She was the 2016-2017 David J. Weber Fellow for the Study of Southwestern America at the Clements Centers for Southwest Studies of Southern Methodist University. She was the 20152016 Charles Eastman Dissertation Fellow at Dartmouth College. She received her M.A. in African History from the University of Wisconsin and a B.A. from Brigham Young University with a double major in History and French Studies. Her main area of research is colonial and postcolonial Indigenous Studies, primarily Indigenous experiences of colonial and boarding school education. Her first book was published by the University Press of Kansas, in October 2018, which is titled The Earth Memory Compass: Diné Landscapes and Education in the Twentieth Century. In this book, she explores how historical changes in education shaped Diné collective identity and community by examining the interconnections between Navajo students, their people, and Diné Bikéyah (Navajo lands). The study relies on Diné historical frameworks, mappings of the world, and the Four Sacred Directions.
This list comes from the Leonard Arrington Papers at Utah State University. It’s fascinating to see how far the historical professions has gone–can you imagine writing a thesis or dissertation on the LDS Church in all of South America(!!)? It’s amazing to see how specialized things have become, but also how Mormon the theses are. I’m not sure that writing something on the history of the Church of Jesus Christ of Latter-day Saints, without using it as a lens to examine something else, would be encouraged today for aspiring academics.
HISTORICAL DEPARTMENT OF THE CHURCH OF JESUS CHRIST OF LATTER-DAY SAINTS
TWENTY-SIX MOST URGENTLY NEEDED THESES IN LDS CHURCH HISTORY
In the last decades of the twentieth century, New Western historians grappled
with conceptions of the “Modern” West, encouraging scholars to investigate the
region’s history up to the present. They held debates, panels, and
conferences on modern American West topics to discuss their findings and
publish them in articles, anthologies, and monographs. Several decades have
elapsed since those shockable discussions and path-breaking publications
appeared. In the interceding decades, the region has continued to evolve. It is
time for Western scholars to gather again and consider how the “Modern” West
has changed in the 21st century.
To facilitate this effort, the Charles a Redd Center for Western Studies at
Brigham Young University will host a workshop seminar (tentatively scheduled)
on June 3-5, 2019 entitled “New Modern Histories of the 21st Century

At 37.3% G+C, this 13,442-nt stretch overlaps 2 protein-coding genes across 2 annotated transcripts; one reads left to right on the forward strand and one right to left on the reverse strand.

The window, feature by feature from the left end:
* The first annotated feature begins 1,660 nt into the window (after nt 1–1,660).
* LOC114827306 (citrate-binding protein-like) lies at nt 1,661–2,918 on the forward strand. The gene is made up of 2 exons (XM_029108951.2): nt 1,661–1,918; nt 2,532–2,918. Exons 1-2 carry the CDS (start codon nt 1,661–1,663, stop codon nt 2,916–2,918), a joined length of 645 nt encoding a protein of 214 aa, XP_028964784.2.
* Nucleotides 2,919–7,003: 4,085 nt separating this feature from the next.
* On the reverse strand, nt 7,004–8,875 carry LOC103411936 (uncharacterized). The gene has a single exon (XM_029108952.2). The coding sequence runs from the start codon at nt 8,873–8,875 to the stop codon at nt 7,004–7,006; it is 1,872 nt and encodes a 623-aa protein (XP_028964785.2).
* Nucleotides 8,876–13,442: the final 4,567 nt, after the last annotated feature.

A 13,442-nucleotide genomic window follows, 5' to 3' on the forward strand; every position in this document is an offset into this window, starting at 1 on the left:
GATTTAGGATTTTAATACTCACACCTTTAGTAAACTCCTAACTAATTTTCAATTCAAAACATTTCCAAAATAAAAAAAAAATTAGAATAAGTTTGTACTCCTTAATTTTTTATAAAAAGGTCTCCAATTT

West.” We solicit proposals from historians and scholars who will author
article-length essays and gather at BYU campus to workshop them together. Those
essays will subsequently be edited and published as an anthology. All
historical sub fields are welcome. The geographic scope of the “Modern West” is
broadly defined to include the western states and provinces of the United
States and Canada, adjacent borderlands, and areas such as Alaska, Hawai’i.
Christopher James Blythe is a Research Associate in Book of Mormon Studies at the Neal A. Maxwell Institute of Religious Scholarship at Brigham Young University. He is a documentary editor/historian for Joseph Smith Papers: Documents, Vols. 7, 9, and 12. Blythe is also the Associate Editor of the Journal of Mormon History.
Stone’s William Bickerton: Forgotten
Latter Day Prophet is a biography of a significant nineteenth century Latter
Day Saint “prophet, seer, and revelator.” It is largely a religious story, as
much about the founding of a church, the Church of Jesus Christ, as it is the
life of a man. One of Signature Books’ most significant contributions to the
field of Mormon Studies has been its publication of scholarship on non-LDS Restoration
traditions. Previous examples have included Vickie Cleverley Speek’s “God Has Made Us a Kingdom”: James Strang
and the Midwest Mormons (2006), Will Shepard and H. Michael Marquardt’s Lost Apostles: Forgotten Members of
Mormonism’s Original Quorum of the Twelve (2014), Richard S. Van Wagoner’s Sidney Rigdon: A Portrait of Religious
Excess (1994), and Victoria D. Burgess’s The Midwife: A Biography of Laurine Ekstrom Kingston (2012). These
well-researched studies have added to our knowledge of fascinating but
(unfortunately) obscure communities and individuals. Stone’s volume rightfully
belongs on this list and admirably fills out some of the gaps in our collective
knowledge. This volume is particularly significant as the first full-length
academic study written by a Bickertonite scholar with interested outsiders in
mind. It is exciting to see the contingent of Mormon Studies scholars whose
numbers largely consist of LDS and Community of Christ scholars (with the
occasional Strangite and Fundamentalist) add another unique voice to the